At times, it could be the joys that we experience as well. We read that when the people saw the crippled man healed, they too could not understand. The most regrettable moment of an atheist is when he experiences something incredibly beautiful in his life; it could be a miraculous healing, a beautiful sunset or an experience of unconditional love, but he has no one to direct his praise and thanks. At least for the psalmist, when he experienced the mercy and love of God, he could sing and say, “Give thanks to the Lord, tell his name, make known his deeds among the peoples. O sing to him, sing his praise; tell all his wonderful works!”
Indeed, when we are not able to integrate our joys, we cannot be grateful and we do know whom to thank. If we are not grateful for what we have, we will not be happy in life. Only grateful people are happy people because they see everything they have as a blessing, a bonus and a grace; not their entitlement. Furthermore, we will also miss out on the mystery and the love of God as proclaimed in the responsorial psalm. The Israelites recognized the wonders of God in all things. They say, “Be proud of his holy name, let the hearts that seek the Lord rejoice. Consider the Lord and his strength; constantly seek his face. O children of Abraham, his servant, O sons of the Jacob he chose. He, the Lord, is our God: his judgements prevail in all the earth. He remembers his covenant forever, his promise for a thousand generations, the covenant he made with Abraham, the oath he swore to Isaac.” They knew that everything is by the mercy of God.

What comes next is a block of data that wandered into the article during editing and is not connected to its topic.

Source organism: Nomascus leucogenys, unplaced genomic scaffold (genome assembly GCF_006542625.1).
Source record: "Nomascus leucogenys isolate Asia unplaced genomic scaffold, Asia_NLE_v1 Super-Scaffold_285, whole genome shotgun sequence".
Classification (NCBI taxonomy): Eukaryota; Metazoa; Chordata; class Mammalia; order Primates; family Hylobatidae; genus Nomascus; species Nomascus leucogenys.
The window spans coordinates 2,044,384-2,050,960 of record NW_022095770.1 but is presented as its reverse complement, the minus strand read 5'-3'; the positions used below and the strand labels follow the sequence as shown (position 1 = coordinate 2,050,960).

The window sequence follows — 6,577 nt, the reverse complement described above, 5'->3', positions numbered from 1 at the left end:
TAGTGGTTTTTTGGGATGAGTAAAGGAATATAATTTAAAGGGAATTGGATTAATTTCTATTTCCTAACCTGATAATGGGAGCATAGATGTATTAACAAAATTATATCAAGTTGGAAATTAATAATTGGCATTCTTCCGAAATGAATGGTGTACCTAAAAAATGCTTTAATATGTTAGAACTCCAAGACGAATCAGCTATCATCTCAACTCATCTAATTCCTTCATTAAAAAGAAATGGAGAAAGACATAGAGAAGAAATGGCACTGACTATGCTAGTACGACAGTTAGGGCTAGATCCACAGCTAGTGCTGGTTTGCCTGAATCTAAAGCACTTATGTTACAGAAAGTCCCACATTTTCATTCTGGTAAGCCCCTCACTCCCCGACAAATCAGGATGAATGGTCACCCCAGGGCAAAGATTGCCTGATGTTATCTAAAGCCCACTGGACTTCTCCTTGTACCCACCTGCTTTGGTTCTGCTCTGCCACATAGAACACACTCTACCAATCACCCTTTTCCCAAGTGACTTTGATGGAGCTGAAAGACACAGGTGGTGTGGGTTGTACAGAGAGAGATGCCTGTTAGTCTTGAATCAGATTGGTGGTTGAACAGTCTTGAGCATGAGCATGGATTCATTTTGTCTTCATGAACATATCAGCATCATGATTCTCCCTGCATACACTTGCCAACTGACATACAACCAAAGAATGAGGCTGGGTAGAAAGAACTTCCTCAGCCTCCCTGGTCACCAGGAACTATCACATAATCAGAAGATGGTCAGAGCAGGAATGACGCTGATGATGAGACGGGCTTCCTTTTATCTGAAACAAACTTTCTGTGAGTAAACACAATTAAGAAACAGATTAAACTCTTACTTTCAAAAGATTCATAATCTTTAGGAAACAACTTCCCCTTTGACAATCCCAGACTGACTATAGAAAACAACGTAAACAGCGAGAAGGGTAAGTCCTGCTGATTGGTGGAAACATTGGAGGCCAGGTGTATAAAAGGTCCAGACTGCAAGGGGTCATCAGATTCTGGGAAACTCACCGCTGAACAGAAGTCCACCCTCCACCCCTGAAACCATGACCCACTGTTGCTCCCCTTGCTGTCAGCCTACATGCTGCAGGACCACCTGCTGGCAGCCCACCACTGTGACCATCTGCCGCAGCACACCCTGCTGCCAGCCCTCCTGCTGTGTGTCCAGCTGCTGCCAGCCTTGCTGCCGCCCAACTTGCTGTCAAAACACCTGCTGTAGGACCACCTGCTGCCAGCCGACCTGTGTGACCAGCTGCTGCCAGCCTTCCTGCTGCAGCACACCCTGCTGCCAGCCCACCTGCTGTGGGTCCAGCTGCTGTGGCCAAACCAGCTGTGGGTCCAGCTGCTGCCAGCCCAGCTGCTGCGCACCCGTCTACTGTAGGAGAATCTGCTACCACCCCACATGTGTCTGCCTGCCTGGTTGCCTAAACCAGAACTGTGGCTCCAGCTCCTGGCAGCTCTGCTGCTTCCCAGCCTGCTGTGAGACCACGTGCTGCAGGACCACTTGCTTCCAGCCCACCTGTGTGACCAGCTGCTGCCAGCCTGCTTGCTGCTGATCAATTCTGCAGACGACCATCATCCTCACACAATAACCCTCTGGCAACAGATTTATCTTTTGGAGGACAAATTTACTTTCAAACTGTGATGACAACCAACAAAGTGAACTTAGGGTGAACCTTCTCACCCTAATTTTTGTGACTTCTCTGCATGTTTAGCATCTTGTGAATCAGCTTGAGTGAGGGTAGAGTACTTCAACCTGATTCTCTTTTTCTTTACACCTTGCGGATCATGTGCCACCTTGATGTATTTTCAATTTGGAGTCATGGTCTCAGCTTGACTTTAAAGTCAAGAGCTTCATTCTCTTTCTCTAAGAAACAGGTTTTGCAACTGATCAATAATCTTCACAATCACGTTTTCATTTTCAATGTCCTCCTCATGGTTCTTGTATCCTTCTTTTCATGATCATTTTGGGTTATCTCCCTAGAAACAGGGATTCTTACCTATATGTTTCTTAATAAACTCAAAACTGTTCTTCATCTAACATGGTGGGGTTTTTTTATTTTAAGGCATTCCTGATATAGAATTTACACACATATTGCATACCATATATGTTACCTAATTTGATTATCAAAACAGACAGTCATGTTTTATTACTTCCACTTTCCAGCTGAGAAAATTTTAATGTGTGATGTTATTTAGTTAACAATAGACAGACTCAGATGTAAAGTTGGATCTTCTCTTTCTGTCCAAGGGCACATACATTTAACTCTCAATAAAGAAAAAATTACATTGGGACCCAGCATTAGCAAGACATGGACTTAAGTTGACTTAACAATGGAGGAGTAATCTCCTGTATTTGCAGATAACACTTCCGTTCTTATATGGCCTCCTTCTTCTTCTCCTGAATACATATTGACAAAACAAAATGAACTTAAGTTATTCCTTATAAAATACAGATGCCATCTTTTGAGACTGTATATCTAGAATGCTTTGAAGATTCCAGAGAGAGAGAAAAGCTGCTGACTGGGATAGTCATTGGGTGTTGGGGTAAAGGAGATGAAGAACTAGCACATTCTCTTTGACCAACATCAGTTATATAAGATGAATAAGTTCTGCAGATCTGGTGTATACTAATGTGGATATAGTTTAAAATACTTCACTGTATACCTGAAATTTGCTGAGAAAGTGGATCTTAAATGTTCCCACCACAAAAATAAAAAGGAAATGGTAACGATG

So it is important that we learn how to integrate both pains and joys in our lives and see it in the context of God’s plan for us if we are to live a meaningful and purposeful life.